Twitter Apologizes for Unencrypted Passwords

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    Time to change your Twitter passwords! A warning that all users should change their passwords came from Twitter itself after it was revealed that user passwords were stored unencrypted on company servers. Though at this time there’s no indication your passwords were shared with anyone outside of Twitter, employees did have access to these unencrypted keys.

    Twitter did apologize, and though we would’ve liked to see compassion included a bit earlier in the message it’s not a bad piece of crisis communications:

    When you set a password for your Twitter account, we use technology that masks it so no one at the company can see it. We recently identified a bug that stored passwords unmasked in an internal log. We have fixed the bug, and our investigation shows no indication of breach or misuse by anyone.

    Out of an abundance of caution, we ask that you consider changing your password on all services where you’ve used this password. You can change your Twitter password anytime by going to the password settings page.

    About The Bug

    We mask passwords through a process called hashing using a function known as bcrypt, which replaces the actual password with a random set of numbers and letters that are stored in Twitter’s system. This allows our systems to validate your account credentials without revealing your password. This is an industry standard.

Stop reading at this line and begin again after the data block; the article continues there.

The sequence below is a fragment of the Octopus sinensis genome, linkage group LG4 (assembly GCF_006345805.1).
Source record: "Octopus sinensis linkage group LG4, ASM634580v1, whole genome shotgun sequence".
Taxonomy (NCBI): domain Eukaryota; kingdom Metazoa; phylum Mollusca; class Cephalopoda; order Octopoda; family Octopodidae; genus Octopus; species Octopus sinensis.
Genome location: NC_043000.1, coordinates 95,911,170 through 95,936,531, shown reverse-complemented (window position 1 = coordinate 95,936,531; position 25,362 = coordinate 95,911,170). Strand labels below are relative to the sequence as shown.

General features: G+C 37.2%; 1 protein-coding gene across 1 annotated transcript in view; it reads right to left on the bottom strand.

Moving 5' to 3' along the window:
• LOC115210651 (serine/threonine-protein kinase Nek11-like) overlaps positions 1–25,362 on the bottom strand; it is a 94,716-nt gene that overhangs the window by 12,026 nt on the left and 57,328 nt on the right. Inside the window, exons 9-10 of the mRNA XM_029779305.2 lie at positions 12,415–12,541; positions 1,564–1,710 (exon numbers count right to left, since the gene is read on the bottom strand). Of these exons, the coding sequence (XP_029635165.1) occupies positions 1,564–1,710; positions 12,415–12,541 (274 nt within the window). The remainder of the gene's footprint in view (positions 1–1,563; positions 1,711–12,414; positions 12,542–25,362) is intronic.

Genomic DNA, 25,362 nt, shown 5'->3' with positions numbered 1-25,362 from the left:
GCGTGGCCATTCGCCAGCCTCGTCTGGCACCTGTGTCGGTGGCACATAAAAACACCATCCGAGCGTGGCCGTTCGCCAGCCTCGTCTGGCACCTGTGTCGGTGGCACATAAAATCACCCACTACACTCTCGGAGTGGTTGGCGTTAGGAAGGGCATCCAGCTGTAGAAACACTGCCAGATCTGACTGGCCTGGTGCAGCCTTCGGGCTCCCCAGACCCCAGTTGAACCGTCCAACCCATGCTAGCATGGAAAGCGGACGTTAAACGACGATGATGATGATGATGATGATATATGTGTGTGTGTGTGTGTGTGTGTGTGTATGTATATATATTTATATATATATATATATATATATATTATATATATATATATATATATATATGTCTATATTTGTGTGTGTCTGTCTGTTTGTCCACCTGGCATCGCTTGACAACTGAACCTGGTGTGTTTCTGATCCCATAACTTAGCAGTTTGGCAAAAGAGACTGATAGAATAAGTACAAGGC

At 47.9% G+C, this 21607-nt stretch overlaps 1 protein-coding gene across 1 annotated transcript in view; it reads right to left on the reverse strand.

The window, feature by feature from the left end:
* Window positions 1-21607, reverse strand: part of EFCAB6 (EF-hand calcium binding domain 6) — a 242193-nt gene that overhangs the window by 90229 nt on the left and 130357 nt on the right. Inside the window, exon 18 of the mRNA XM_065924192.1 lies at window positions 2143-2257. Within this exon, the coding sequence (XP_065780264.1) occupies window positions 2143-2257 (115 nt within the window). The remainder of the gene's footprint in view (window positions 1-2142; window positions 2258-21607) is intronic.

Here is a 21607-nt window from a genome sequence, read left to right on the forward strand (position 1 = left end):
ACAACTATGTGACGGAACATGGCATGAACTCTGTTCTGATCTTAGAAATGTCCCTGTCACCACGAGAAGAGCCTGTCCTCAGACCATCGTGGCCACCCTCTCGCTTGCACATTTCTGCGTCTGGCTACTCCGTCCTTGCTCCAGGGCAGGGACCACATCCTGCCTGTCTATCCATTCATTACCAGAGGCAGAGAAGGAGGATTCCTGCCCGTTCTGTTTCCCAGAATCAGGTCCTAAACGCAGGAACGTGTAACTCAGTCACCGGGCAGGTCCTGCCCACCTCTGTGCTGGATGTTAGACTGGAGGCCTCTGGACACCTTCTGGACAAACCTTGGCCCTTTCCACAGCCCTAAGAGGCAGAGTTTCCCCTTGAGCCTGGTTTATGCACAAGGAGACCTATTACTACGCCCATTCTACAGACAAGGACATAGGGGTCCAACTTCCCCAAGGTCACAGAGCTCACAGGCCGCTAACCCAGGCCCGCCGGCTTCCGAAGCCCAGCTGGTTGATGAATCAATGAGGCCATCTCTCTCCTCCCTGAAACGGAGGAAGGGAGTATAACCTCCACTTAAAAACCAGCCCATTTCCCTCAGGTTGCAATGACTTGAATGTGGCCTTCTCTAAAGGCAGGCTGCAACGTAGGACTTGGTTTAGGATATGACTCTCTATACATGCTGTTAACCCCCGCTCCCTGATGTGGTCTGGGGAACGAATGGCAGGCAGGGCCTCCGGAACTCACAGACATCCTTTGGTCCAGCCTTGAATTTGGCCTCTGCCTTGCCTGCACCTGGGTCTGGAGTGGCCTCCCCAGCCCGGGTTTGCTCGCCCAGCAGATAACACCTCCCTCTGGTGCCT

Due to a bug, passwords were written to an internal log before completing the hashing process. We found this error ourselves, removed the passwords, and are implementing plans to prevent this bug from happening again.

    Tips on Account Security

    Again, although we have no reason to believe password information ever left Twitter’s systems or was misused by anyone, there are a few steps you can take to help us keep your account safe:

    1. Change your password on Twitter and on any other service where you may have used the same password.
    2. Use a strong password that you don’t reuse on other websites.
    3. Enable login verification, also known as two factor authentication. This is the single best action you can take to increase your account security.
    4. Use a password manager to make sure you’re using strong, unique passwords everywhere.

    We are very sorry this happened. We recognize and appreciate the trust you place in us, and are committed to earning that trust every day.

    Having a data breach falls firmly into the “predictable crisis” category for any business today, which brings me to a question – when’s the last time you went through a tested your own ability to respond to the predictable crises that threaten your operations? In a world where responding quickly is critical, you lose valuable time scrambling to create a response after the fact. Know your risk factors, be prepared, and deploy as needed.

    For more resources, see the Free Management Library topic: Crisis Management

    [Jonathan Bernstein is president of Bernstein Crisis Management, Inc., an international crisis management consultancy, author of Manager’s Guide to Crisis Management and Keeping the Wolves at Bay – Media Training. Erik Bernstein is vice president for the firm, and also editor of its newsletter, Crisis Manager]

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